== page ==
of the 15th. The position occupied by the One hundred and nineteenth New York Volunteers was greatly exposed. The natural inaptness of this part of the line for defense could not be overcome by any artificial means that we could then avail ourselves of, and the loss of this regiment was very severe. Indeed, the losses of all the regiments in the brigade attest how exposed was the position, and how stubbornly and gallantry it was maintained, and reflects great credit upon the officers and men of the command. Captain F. L. Gimber, commanding the One hundred and ninth Pennsylvania Veteran Volunteers, was severely wounded in the early part of the engagement while gallantly directing the movements of his regiment, but continued with his command until borne down by loss of blood and physical exhaustion. Major C. C. Cresson, Seventy-third Pennsylvania Veteran Volunteers, was painfully wounded during the action, but continued in command of his regiment during the two days in which it was under fire. Captain Allanson Crosby, One hundred and fifty-fourth New York Volunteers, was mortally wounded and died on the 7th of July. Lieutenant William H. Cochrane, Thirty-third New Jersey Volunteers, was killed instantly while directing a working party in front of the works. These were gallant and exemplary officers, brave and intelligent in the discharge of their duties, prompt to yield or enforce obedience. The army sustains in their death a heavy loss. To their friends I tender my most heartfelt sympathy, and to their respective States the assurance that the commissions of these officers were not unworthily bestowed. They have each sacrificed to the common cause a noble and devoted officer, and added luster to the name of the American soldier. A complete list of the casualties in the brigade is attached hereto, marked Schedule A,* making a part of this report. To Captain W. H. Lambert, acting aide-de-camp, and Captain W. T. Forbes, acting assistant inspector-general, of the division staff, I tender my thanks for the brave and intelligent manner in which they delivered to me the orders and instructions of the division commander, and remained with me during their execution, while the brigade was under the severest fire, and respectfully commend them to the general commanding the division. At daybreak on the 17th, the enemy having evacuated his works in our front, the brigade was put under arms by an order given personably by the division commander, and at sunrise we occupied the works of the enemy. About 9 a. m. the brigade was again put under arms, and moved forward in column with the division on the- road. After marching about three miles the advance guard of the division encountered the cavalry covering the rear of the enemy, his main force having intrenched itself on a range of hills on the southwest bank of Mud Creek. The division now formed line of battle, the Second Brigade on the left of the division, and advanced in line toward the position of the enemy. A strong skirmish line of the enemy was developed, giving way gradually, however, before our more vigorous advance, and falling back upon the main body. Arriving on the northwest bank of the creek, under the immediate orders of the general commanding division, I took position on a range corresponding to position held by the enemy in the following order from left to right: One hundred and thirty-fourth New York Volunteers, One hundred and nineteenth New York Volunteers, Thirty-third New Jersey Volunteers, One hundred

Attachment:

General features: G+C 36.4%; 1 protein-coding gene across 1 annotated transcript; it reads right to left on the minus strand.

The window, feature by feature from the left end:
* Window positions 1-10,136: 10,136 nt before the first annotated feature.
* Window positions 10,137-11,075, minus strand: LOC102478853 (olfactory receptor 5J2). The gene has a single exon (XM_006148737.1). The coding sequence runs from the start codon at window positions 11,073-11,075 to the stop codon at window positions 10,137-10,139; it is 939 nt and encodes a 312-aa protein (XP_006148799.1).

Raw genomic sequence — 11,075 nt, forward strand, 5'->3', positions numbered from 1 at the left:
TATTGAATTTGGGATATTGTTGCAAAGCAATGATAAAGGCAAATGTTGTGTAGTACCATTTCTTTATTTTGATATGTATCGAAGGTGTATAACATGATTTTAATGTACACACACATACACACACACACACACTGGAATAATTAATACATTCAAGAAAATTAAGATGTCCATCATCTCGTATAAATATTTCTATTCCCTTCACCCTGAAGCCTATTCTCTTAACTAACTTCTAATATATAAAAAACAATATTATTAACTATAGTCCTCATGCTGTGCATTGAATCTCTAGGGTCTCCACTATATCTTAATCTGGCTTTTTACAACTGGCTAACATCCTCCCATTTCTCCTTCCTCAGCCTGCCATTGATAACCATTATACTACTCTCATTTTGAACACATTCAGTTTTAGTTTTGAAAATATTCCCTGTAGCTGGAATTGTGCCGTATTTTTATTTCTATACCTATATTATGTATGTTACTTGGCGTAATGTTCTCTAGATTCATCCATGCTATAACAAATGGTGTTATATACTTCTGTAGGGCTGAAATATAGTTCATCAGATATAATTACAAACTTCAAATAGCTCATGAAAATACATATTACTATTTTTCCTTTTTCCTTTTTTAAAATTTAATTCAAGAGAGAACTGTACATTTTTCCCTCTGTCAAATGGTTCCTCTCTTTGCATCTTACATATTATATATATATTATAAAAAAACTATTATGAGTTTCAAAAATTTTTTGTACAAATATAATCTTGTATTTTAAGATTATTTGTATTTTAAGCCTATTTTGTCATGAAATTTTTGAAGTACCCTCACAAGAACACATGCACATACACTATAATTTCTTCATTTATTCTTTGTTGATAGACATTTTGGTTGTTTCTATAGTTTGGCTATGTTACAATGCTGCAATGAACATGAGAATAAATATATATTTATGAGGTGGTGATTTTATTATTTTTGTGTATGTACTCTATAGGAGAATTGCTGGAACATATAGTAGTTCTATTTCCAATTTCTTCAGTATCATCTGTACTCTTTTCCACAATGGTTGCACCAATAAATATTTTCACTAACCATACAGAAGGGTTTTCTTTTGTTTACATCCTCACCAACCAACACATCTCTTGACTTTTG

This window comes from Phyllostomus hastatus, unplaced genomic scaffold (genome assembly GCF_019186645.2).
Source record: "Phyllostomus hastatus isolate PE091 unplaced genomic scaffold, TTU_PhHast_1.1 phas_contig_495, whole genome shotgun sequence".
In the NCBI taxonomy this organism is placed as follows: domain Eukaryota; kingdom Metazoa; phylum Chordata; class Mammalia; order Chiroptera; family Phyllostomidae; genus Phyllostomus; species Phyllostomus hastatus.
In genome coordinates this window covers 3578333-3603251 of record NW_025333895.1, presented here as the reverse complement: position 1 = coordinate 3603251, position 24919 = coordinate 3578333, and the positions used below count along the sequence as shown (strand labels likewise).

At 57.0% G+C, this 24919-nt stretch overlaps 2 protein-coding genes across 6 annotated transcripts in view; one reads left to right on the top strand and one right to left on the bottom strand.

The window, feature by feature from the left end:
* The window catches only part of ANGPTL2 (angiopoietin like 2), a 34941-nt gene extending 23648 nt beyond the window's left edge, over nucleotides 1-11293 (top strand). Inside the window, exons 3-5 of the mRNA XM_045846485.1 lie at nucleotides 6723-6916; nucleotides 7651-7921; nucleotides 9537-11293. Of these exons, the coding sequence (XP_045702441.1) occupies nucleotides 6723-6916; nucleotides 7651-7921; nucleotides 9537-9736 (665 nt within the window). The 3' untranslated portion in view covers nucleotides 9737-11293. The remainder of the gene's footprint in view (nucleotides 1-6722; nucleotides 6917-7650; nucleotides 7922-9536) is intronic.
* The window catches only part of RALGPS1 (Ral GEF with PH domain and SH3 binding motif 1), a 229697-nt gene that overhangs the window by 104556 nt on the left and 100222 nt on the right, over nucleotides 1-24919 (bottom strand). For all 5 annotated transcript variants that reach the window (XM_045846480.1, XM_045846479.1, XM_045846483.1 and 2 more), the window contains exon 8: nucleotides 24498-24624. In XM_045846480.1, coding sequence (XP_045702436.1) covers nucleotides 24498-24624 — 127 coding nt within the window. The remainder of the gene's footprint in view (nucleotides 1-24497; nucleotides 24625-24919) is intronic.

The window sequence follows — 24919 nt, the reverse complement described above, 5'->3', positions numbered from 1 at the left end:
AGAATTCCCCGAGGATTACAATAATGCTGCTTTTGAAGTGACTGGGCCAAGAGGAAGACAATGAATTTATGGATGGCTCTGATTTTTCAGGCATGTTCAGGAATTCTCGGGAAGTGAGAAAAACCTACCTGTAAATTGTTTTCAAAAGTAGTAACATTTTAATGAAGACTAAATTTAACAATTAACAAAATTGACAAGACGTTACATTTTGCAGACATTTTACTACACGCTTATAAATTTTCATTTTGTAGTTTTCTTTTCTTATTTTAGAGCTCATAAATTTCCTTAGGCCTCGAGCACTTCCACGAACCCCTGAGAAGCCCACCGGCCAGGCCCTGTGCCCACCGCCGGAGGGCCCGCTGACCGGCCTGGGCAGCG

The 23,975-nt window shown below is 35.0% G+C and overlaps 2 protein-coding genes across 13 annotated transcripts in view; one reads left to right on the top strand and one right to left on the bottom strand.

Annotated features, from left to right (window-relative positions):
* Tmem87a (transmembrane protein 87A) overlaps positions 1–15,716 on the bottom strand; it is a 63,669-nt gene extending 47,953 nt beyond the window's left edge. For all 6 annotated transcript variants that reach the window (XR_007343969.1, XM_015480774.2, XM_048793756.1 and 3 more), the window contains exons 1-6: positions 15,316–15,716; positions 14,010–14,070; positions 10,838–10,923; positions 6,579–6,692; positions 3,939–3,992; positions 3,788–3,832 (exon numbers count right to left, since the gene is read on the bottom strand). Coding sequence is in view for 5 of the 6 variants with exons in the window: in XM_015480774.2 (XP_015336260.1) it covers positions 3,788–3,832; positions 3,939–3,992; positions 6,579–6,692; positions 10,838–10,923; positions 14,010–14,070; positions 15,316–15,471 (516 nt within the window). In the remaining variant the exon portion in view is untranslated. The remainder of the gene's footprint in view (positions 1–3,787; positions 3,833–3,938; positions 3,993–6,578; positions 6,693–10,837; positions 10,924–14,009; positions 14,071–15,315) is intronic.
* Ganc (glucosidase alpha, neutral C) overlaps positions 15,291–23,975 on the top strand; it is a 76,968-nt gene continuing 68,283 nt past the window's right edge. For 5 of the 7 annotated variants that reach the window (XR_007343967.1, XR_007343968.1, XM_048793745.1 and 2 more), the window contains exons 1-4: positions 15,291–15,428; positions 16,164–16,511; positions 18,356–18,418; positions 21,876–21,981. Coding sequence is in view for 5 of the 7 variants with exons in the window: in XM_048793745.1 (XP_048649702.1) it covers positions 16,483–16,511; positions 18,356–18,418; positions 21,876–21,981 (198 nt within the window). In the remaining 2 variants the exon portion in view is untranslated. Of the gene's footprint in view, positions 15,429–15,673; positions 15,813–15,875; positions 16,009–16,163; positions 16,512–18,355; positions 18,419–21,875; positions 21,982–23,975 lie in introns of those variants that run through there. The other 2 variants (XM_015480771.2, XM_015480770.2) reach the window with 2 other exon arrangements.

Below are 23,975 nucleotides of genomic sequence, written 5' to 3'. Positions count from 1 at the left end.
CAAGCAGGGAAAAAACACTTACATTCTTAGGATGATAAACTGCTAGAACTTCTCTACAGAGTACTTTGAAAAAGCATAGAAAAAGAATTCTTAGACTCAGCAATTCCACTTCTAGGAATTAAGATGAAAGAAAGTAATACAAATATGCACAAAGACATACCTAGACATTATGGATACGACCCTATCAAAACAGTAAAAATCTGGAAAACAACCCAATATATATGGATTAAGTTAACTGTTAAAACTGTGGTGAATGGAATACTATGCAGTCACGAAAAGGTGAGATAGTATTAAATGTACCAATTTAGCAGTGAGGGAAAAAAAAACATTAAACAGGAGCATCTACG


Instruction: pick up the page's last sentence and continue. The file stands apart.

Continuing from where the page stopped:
* Nominal list (omitted) shows 1 officer and 38 men killed, 12 officers and 167 men wounded; total, 218.